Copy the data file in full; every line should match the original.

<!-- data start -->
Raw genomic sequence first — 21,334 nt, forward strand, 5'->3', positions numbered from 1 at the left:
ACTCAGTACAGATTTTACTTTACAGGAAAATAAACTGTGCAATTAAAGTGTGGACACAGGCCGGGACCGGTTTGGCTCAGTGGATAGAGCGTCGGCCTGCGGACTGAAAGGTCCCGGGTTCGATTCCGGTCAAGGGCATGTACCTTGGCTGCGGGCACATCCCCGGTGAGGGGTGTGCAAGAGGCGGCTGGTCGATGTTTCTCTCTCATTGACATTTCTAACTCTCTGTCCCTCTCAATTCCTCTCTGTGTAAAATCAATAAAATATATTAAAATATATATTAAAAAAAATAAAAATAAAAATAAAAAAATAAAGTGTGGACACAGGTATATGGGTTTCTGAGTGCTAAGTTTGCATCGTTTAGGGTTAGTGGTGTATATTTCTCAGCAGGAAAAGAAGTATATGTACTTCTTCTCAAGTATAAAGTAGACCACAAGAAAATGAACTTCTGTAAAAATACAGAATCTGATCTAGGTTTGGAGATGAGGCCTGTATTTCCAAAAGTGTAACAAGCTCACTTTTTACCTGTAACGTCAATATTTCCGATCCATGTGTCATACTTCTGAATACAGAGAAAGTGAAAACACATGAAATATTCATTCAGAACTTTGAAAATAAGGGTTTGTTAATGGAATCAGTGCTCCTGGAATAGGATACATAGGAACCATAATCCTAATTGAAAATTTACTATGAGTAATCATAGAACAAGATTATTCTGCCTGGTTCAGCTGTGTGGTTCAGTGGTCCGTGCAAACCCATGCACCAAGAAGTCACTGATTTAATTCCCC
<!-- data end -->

Raw genomic sequence first — 21,334 nt, forward strand, 5'->3', positions numbered from 1 at the left:
ACTCAGTACAGATTTTACTTTACAGGAAAATAAACTGTGCAATTAAAGTGTGGACACAGGCCGGGACCGGTTTGGCTCAGTGGATAGAGCGTCGGCCTGCGGACTGAAAGGTCCCGGGTTCGATTCCGGTCAAGGGCATGTACCTTGGCTGCGGGCACATCCCCGGTGAGGGGTGTGCAAGAGGCGGCTGGTCGATGTTTCTCTCTCATTGACATTTCTAACTCTCTGTCCCTCTCAATTCCTCTCTGTGTAAAATCAATAAAATATATTAAAATATATATTAAAAAAAATAAAAATAAAAATAAAAAAATAAAGTGTGGACACAGGTATATGGGTTTCTGAGTGCTAAGTTTGCATCGTTTAGGGTTAGTGGTGTATATTTCTCAGCAGGAAAAGAAGTATATGTACTTCTTCTCAAGTATAAAGTAGACCACAAGAAAATGAACTTCTGTAAAAATACAGAATCTGATCTAGGTTTGGAGATGAGGCCTGTATTTCCAAAAGTGTAACAAGCTCACTTTTTACCTGTAACGTCAATATTTCCGATCCATGTGTCATACTTCTGAATACAGAGAAAGTGAAAACACATGAAATATTCATTCAGAACTTTGAAAATAAGGGTTTGTTAATGGAATCAGTGCTCCTGGAATAGGATACATAGGAACCATAATCCTAATTGAAAATTTACTATGAGTAATCATAGAACAAGATTATTCTGCCTGGTTCAGCTGTGTGGTTCAGTGGTCCGTGCAAACCCATGCACCAAGAAGTCACTGATTTAATTCCCC